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Emboldened by new data, Diageo steps up marketing spend
May 9, 2017 / 7:23 PM / 7 months ago

Emboldened by new data, Diageo steps up marketing spend

LONDON (Reuters) - Diageo, the world’s largest spirits company, is stepping up its marketing in the United States, starting in the second half of this year and again next year, armed with a new programme of data analysis that lets it spend more smartly.

FILE PHOTO: Bottles of Johnnie Walker whisky move along on the production line at the Diageo owned Shieldhall bottling plant in Glasgow, Scotland March 24, 2011. REUTERS/David Moir/File Photo

Diageo is working hard to improve performance in the United States, its biggest profit centre, particularly around Smirnoff vodka, which is still losing market share despite improving sales.

“The United States is very important for Diageo ... and one of the first priorities for reinvestment,” Chief Executive Ivan Menezes told reporters on Tuesday after meetings with analysts and investors.

A new method of gathering and analysing data is giving Diageo a better idea of the returns it is making on various investments, allowing the company to switch money around more quickly.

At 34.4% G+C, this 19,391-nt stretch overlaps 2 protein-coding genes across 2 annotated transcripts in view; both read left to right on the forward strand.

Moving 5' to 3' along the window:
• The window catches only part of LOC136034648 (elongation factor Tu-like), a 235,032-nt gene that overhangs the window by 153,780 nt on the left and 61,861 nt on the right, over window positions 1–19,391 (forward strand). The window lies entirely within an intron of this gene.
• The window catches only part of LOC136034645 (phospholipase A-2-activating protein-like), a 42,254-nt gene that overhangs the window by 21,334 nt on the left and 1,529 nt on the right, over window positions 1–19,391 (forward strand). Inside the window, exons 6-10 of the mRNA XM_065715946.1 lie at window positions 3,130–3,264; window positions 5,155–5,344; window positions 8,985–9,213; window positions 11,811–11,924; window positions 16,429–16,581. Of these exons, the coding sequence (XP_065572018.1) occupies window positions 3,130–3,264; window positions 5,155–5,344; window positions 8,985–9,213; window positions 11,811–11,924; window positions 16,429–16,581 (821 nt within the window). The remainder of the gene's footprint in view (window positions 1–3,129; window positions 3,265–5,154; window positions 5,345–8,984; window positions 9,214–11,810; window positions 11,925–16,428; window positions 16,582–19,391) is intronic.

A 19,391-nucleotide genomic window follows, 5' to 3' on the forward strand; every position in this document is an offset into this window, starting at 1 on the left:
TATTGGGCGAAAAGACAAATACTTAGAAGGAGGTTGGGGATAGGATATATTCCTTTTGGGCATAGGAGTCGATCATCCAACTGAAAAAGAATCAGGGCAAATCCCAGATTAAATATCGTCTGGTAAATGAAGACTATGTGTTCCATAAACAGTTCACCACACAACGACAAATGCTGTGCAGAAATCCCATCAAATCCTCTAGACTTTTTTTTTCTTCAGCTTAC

“That better data and information really gives us much greater confidence in where we should be upweighting our spend,” said Chief Financial Officer Kathryn Mikells. “And candidly where we would look to cut back our spend.”

The increased marketing will be concentrated on its main brands, including Smirnoff vodka, Johnnie Walker whisky and Captain Morgan rum. Next year the company will also spend more on marketing Scotch whisky, its biggest product category.

The company said it achieved about 80 million pounds of savings last year in procurement, including by reducing the number of advertising agencies it works with in Europe from 36 to two. The company expects to increase procurement savings this year.

Menezes also said that performance in the company’s beer business would improve this year, recovering after first-half problems in Nigeria and a tax change in Kenya.

Reporting by Martinne Geller; Editing by David Goodman

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